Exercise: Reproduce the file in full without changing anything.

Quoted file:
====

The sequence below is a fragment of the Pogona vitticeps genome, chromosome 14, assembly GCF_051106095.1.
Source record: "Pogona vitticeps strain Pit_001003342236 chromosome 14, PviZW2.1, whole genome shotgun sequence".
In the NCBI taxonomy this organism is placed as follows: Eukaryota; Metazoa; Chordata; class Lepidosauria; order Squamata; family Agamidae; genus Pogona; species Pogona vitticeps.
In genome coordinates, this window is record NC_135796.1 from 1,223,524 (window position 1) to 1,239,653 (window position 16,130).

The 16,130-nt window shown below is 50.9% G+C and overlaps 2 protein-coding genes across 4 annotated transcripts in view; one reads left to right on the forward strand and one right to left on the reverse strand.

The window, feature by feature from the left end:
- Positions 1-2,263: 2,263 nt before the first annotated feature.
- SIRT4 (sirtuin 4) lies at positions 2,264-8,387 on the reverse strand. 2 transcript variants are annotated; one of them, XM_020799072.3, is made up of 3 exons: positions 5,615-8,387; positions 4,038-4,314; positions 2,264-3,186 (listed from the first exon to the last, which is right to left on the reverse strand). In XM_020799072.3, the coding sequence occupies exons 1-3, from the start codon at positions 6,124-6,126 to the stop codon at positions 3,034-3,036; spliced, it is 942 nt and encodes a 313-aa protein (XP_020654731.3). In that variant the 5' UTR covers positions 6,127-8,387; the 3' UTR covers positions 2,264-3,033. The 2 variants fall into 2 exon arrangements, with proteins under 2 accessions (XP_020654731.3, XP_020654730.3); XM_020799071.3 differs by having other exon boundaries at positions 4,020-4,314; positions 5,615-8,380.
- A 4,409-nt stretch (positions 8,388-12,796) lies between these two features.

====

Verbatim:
The sequence below is a fragment of the Pogona vitticeps genome, chromosome 14, assembly GCF_051106095.1.
Source record: "Pogona vitticeps strain Pit_001003342236 chromosome 14, PviZW2.1, whole genome shotgun sequence".
In the NCBI taxonomy this organism is placed as follows: Eukaryota; Metazoa; Chordata; class Lepidosauria; order Squamata; family Agamidae; genus Pogona; species Pogona vitticeps.
In genome coordinates, this window is record NC_135796.1 from 1,223,524 (window position 1) to 1,239,653 (window position 16,130).

The 16,130-nt window shown below is 50.9% G+C and overlaps 2 protein-coding genes across 4 annotated transcripts in view; one reads left to right on the forward strand and one right to left on the reverse strand.

The window, feature by feature from the left end:
- Positions 1-2,263: 2,263 nt before the first annotated feature.
- SIRT4 (sirtuin 4) lies at positions 2,264-8,387 on the reverse strand. 2 transcript variants are annotated; one of them, XM_020799072.3, is made up of 3 exons: positions 5,615-8,387; positions 4,038-4,314; positions 2,264-3,186 (listed from the first exon to the last, which is right to left on the reverse strand). In XM_020799072.3, the coding sequence occupies exons 1-3, from the start codon at positions 6,124-6,126 to the stop codon at positions 3,034-3,036; spliced, it is 942 nt and encodes a 313-aa protein (XP_020654731.3). In that variant the 5' UTR covers positions 6,127-8,387; the 3' UTR covers positions 2,264-3,033. The 2 variants fall into 2 exon arrangements, with proteins under 2 accessions (XP_020654731.3, XP_020654730.3); XM_020799071.3 differs by having other exon boundaries at positions 4,020-4,314; positions 5,615-8,380.
- A 4,409-nt stretch (positions 8,388-12,796) lies between these two features.